A focused crawler focuses its indexing on topic-relevant and particularly current websites. It is in contrast to the universal search engine, whose purpose is to display as many of the represented websites as possible.
It is almost impossible to record the entire Internet in an index. This depends on the one hand, on the naturally limited performance of the crawler in question and on the other hand, the rapid growth of the Internet. Focused crawlers are limited to a certain area of the web and in turn, index it in great detail.
Generally, the use of focused crawlers means that websites which were granted a particularly high importance or which are updated very frequently will be preferred. Google, for example, uses focused crawling at least with regard to the fact that rarely or never updated websites are visited less frequently than regularly updated sites. The relevance of a website that is not updated, decreases for the Google algorithm because content that doesn’t get updated will become obsolete sooner or later in most cases.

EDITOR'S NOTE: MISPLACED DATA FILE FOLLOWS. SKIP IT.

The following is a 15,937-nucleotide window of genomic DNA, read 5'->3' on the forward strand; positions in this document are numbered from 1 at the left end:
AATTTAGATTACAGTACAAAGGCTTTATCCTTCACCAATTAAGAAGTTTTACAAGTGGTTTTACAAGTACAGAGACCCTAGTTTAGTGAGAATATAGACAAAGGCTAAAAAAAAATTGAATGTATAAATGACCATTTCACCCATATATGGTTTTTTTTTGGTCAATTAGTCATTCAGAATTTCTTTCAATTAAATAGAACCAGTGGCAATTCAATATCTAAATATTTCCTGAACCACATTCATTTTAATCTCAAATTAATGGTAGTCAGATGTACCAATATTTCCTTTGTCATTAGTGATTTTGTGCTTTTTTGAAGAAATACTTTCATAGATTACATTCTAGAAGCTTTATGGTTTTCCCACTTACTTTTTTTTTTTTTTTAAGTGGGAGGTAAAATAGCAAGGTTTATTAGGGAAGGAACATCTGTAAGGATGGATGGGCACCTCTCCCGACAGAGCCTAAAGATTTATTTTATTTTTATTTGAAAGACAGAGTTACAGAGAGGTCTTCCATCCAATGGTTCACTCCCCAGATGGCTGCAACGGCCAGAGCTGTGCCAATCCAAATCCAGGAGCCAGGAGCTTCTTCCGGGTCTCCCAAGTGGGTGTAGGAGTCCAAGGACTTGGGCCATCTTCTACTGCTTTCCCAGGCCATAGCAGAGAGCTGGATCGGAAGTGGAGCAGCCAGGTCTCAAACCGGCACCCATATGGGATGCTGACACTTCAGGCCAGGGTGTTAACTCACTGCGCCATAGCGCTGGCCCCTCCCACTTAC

A typical use of a focused crawler is the creation of digital libraries in a particular area of knowledge. The amount of documents recorded here is less important than the high quality standard. The principle “quality over quantity” applies in this area. The higher amount of time required for the recognition of the quality, however, can be offset by the reduced total volume indexing.
A focused crawler crawls the web looking for topic-relevant websites on a specific subject and disregards websites that are not relevant.
Since a focused crawler does not try to index the whole web but only a relatively narrow sub-region, the amount of computation power required is considerably less. Fewer network resources are used. At the same time a relevant document collection with a particularly high quality and timeliness can be assembled that way. The currentness of the content can be ensured through shorter visit intervals. The crawler reduces the proportion of useless information and combines thematically relevant knowledge at the same time.
The objective of search engine optimization is for a website to rank well in the SERPs. To achieve this goal, Google has to consider a website relevant. A focused crawler recognizes websites that are frequently updated as particularly relevant. SEOs therefore have the task of regularly providing new content. Such content should ideally provide a high degree of added value and be unique, in order to fulfill Google’s quality requirements. If the search engine reduces the frequency of visits because of rarely updated content, worse ranking result in the SERPs may be the result.